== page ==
Australia

Hundreds of illegal foreign workers swept up in raids, border force says

More than 225 illegal foreign workers have been nabbed by border force officials and hundreds more have been stopped from entering Australia during a nation-wide blitz.

Nearly 50 commercial and residential properties were raided as part of the operation targeting visa fraud, illegal work and exploitation of foreigners.

Those caught in Operation Bonasus came from countries including Malaysia, Indonesia, China, Vietnam, Pakistan, Bangladesh and Tunisia.

Almost half were netted across NSW and the ACT.

A Border Force spokeswoman refused to give specific details regarding the dates of the operation. A media release stated investigations were continuing.

The majority of illegal workers discovered have been deported.

"Combating visa fraud and investigating those who attempt to exploit and profit from Australia's regime is a priority for the ABF," Commander Robyn Miller said in the release on Monday.

Employers who organise illegal work can face up to 10 years behind bars and fines of up to $210,000.

Border Force’s spokeswoman wouldn’t be drawn on whether any of those found in the operation were living in modern slavery conditions.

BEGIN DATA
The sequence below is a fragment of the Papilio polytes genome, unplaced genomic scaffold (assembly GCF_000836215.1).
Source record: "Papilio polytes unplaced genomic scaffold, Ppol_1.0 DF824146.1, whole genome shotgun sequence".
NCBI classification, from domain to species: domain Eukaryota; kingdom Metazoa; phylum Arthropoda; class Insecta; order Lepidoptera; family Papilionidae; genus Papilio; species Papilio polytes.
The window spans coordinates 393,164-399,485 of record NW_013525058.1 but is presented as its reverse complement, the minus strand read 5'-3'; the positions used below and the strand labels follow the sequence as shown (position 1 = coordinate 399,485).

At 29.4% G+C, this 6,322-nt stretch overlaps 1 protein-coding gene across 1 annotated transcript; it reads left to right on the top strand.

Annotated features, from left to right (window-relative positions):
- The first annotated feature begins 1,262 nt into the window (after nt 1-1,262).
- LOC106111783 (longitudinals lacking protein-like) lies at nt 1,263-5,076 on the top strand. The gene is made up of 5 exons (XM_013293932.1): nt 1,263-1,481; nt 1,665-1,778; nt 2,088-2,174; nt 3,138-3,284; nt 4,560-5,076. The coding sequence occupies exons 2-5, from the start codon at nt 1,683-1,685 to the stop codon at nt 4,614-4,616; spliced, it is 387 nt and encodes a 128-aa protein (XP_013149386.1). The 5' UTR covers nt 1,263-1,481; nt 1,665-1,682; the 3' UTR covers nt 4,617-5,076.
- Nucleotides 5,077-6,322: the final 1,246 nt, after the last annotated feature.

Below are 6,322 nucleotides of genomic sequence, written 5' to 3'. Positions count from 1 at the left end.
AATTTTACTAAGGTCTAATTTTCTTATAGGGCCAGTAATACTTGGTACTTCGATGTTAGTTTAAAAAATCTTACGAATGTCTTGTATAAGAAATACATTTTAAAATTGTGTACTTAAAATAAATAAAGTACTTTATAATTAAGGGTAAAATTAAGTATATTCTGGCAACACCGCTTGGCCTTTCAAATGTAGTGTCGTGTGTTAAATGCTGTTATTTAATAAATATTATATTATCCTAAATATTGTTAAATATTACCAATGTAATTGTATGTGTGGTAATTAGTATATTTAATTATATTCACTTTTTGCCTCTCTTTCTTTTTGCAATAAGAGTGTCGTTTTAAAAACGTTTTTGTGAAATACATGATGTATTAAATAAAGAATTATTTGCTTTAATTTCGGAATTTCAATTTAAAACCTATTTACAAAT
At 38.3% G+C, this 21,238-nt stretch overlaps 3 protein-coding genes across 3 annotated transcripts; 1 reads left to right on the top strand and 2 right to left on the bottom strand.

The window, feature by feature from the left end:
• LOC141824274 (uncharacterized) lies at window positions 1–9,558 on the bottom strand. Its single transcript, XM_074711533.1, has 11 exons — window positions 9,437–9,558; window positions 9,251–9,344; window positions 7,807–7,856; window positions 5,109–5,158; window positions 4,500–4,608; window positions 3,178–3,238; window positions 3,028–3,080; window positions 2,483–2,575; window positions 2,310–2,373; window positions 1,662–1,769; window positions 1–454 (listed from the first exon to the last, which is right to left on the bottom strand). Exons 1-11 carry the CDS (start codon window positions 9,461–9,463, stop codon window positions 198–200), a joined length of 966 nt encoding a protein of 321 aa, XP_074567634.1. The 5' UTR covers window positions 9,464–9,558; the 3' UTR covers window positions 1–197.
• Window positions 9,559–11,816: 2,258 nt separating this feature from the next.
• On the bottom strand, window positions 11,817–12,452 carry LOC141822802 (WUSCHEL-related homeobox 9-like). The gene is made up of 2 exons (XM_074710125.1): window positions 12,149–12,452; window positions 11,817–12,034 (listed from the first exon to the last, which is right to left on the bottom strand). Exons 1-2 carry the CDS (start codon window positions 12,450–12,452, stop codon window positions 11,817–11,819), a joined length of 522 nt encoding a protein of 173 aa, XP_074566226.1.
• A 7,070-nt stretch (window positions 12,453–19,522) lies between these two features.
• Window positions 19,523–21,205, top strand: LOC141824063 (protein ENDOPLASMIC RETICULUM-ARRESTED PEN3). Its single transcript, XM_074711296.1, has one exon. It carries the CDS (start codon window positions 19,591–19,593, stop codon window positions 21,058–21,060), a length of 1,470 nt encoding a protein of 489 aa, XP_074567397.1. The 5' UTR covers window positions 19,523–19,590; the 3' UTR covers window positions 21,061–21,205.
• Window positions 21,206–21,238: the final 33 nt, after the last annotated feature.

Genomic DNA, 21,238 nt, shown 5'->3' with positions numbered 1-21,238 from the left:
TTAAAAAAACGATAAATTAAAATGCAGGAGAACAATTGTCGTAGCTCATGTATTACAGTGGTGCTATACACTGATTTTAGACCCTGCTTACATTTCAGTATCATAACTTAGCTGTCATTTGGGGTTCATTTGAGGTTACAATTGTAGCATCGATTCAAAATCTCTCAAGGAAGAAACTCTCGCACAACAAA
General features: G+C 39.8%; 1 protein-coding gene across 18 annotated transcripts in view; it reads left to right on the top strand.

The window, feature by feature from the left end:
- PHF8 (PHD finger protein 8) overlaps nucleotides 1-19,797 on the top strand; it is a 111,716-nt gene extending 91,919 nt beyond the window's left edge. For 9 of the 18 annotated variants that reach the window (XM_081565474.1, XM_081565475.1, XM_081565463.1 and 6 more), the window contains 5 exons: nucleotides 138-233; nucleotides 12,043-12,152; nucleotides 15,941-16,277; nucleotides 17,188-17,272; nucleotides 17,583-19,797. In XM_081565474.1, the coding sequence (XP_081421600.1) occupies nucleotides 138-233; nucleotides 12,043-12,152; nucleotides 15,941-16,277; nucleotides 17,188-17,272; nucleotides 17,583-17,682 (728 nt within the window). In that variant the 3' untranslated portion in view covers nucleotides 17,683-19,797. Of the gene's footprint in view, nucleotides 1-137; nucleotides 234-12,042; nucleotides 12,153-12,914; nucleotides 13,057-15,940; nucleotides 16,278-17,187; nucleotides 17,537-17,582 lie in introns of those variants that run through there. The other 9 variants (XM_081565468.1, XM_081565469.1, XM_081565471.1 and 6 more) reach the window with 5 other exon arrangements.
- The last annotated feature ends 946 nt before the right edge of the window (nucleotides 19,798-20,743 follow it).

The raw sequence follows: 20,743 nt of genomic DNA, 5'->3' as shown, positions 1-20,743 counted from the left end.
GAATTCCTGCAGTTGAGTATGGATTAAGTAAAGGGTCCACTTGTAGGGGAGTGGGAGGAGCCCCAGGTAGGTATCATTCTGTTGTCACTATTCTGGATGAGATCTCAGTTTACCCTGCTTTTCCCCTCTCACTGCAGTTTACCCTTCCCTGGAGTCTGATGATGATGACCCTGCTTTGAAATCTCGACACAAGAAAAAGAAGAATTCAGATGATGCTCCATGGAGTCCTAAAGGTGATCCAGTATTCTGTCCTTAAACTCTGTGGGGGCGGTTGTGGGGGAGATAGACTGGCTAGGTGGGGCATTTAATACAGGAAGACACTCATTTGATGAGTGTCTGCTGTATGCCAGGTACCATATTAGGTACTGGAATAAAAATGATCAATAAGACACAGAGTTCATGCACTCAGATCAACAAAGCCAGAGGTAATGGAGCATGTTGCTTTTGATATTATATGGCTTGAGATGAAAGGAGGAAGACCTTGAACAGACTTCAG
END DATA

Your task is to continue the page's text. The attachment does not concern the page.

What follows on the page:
Australian Border Force operation
Officers question a person as part of Operation Bonasus, which has taken place across Australia.
Australian Border Force

The director of Anti-Slavery Australia, Jennifer Burn, told SBS World News it was essential that during such operations migrant workers were screened for labour exploitation.

“We know that migrant workers are vulnerable to exploitation, that they are subject to coercion across a wide-range of industries,” Professor Burn said.

“The best practice, and this is absolutely critical, is for anyone found to be working without appropriate permission or who has breached their visa conditions to be screened to make sure exploitation hasn’t occurred.”

Employers who organise illegal work can face up to 10 years behind bars and fines of up to $210,000.

Commander Miller said illegal work can have a lasting negative impact on Australian communities and individuals.

"This includes significant underpayment and substandard living conditions for foreign workers, and reputational damage for rural and metropolitan industry sectors.

"Small and medium businesses are also disadvantaged due to the unfair competitive advantage gained by those who do not adhere to the law."

While most have been deported, a small number of those caught in the raids are assisting the Department of Immigration and Border Protection to resolve their immigration status.